Evonik, a German leader in the chemical industry, presented a new material for 3D printing in FDM technology – medical grade PEEK, which can be used for 3D printing of implants and other medical applications. The material is called VESTAKEEP i4 3DF and meets the requirements of the ASTM F2026 standard, which regulates the properties of PEEK for medical applications.

So far, milling technology has been the most popular method for creating medical implants from PEEK. According to Marc Knebel, head of the medical devices market segment at Evonik, the implementation into the world of 3D printing from medical PEEK opens new possibilities for personalizing implant geometry to increase patient comfort. As examples of fields of medicine that can express interest in the material, he gives orthopedics or maxillofacial surgery.

The material is characterized by biocompatibility, which goes hand in hand with the appropriate mechanical properties. To maintain strict medical standards, the filament is produced in a clean environment, where all material quality guidelines are followed. VESTAKEEP i4 3DF is the first 3D printing material based on PEEK on the market that can be successfully used for the production of implants. Earlier, Solvay conducted work on such material, but their material was allowed to come into contact with the tissue for no more than 24 hours.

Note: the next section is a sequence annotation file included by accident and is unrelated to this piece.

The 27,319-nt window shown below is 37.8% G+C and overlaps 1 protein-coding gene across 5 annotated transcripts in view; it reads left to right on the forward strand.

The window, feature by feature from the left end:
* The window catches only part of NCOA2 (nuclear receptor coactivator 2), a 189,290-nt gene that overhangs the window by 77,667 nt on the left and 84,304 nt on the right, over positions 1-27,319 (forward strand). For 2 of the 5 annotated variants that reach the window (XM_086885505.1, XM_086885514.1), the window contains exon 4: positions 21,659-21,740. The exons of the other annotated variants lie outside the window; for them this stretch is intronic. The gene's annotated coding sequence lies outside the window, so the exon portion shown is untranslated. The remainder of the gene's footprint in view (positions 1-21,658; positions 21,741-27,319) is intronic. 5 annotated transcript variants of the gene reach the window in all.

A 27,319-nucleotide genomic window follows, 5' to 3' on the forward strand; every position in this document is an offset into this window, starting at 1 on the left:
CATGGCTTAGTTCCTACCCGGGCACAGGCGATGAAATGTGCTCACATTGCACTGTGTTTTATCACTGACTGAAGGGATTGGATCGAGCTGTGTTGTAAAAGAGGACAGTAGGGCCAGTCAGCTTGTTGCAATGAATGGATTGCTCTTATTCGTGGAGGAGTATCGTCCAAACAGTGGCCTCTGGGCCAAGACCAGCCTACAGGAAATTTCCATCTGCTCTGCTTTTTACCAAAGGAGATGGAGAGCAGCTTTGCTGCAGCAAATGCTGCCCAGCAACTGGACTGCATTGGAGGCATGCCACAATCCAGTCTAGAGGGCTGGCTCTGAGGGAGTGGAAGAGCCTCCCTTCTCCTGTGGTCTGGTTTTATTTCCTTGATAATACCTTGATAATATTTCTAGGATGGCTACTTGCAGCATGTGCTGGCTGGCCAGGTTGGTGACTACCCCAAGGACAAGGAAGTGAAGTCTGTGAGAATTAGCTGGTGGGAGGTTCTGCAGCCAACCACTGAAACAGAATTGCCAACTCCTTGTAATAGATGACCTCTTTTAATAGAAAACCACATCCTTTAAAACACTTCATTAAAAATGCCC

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The filament is available in spools of 250 or 500 grams. The filament diameter is 1.75 mm and according to the manufacturer, it is compatible with industrial system for 3D printing from thermoplastics due to the high melting point of the material.

Knebel adds that professional materials combined with high-quality additive manufacturing systems and software form the basis of the revolution that, through 3D printing, undergoes standard methods of producing medical implants. He emphasizes that their offer of medical 3D printing materials will be successively expanded.

Recently, Evonik announced the premiere of another 3D printing material – bioresorbable powder for additive manufacturing in SLS technology. The developed material was created with a view to creating biodegradable implants, which are becoming an increasingly popular alternative to implants manufactured using standard methods.

Source: www.centrumdruku3d.pl

Magdalena Przychodniak
Editor-in-Chief of the 3D Printing Center. A biomedical engineer following the latest reports on bioprinting and 3D printing in modern medicine.

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